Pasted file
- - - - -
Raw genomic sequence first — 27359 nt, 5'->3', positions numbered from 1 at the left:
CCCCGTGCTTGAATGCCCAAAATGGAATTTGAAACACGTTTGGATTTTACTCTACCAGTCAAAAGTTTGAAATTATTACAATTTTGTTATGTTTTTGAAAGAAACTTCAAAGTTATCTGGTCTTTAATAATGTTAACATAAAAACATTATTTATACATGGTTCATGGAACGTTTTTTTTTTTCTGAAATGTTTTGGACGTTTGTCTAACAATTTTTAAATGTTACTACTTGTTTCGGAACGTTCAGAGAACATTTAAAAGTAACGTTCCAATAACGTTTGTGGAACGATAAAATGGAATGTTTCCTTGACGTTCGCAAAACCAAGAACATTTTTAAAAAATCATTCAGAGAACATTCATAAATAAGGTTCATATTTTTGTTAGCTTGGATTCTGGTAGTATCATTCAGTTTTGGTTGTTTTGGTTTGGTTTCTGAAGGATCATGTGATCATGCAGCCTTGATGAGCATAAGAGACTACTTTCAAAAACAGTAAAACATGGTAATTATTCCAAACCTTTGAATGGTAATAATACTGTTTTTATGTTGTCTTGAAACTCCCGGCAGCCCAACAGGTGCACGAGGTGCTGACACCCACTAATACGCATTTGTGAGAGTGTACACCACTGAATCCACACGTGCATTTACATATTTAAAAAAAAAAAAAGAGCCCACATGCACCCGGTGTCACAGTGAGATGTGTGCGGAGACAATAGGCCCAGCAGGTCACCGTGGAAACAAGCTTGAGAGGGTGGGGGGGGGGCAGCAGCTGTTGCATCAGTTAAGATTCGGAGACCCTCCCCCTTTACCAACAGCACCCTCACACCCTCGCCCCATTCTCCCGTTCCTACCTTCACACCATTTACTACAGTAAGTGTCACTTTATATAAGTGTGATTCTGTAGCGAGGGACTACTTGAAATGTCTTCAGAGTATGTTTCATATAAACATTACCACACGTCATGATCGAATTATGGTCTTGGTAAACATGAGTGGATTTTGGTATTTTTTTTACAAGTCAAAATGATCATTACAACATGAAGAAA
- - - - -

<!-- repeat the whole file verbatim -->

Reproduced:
Raw genomic sequence first — 27359 nt, 5'->3', positions numbered from 1 at the left:
CCCCGTGCTTGAATGCCCAAAATGGAATTTGAAACACGTTTGGATTTTACTCTACCAGTCAAAAGTTTGAAATTATTACAATTTTGTTATGTTTTTGAAAGAAACTTCAAAGTTATCTGGTCTTTAATAATGTTAACATAAAAACATTATTTATACATGGTTCATGGAACGTTTTTTTTTTTCTGAAATGTTTTGGACGTTTGTCTAACAATTTTTAAATGTTACTACTTGTTTCGGAACGTTCAGAGAACATTTAAAAGTAACGTTCCAATAACGTTTGTGGAACGATAAAATGGAATGTTTCCTTGACGTTCGCAAAACCAAGAACATTTTTAAAAAATCATTCAGAGAACATTCATAAATAAGGTTCATATTTTTGTTAGCTTGGATTCTGGTAGTATCATTCAGTTTTGGTTGTTTTGGTTTGGTTTCTGAAGGATCATGTGATCATGCAGCCTTGATGAGCATAAGAGACTACTTTCAAAAACAGTAAAACATGGTAATTATTCCAAACCTTTGAATGGTAATAATACTGTTTTTATGTTGTCTTGAAACTCCCGGCAGCCCAACAGGTGCACGAGGTGCTGACACCCACTAATACGCATTTGTGAGAGTGTACACCACTGAATCCACACGTGCATTTACATATTTAAAAAAAAAAAAAGAGCCCACATGCACCCGGTGTCACAGTGAGATGTGTGCGGAGACAATAGGCCCAGCAGGTCACCGTGGAAACAAGCTTGAGAGGGTGGGGGGGGGGCAGCAGCTGTTGCATCAGTTAAGATTCGGAGACCCTCCCCCTTTACCAACAGCACCCTCACACCCTCGCCCCATTCTCCCGTTCCTACCTTCACACCATTTACTACAGTAAGTGTCACTTTATATAAGTGTGATTCTGTAGCGAGGGACTACTTGAAATGTCTTCAGAGTATGTTTCATATAAACATTACCACACGTCATGATCGAATTATGGTCTTGGTAAACATGAGTGGATTTTGGTATTTTTTTTACAAGTCAAAATGATCATTACAACATGAAGAAA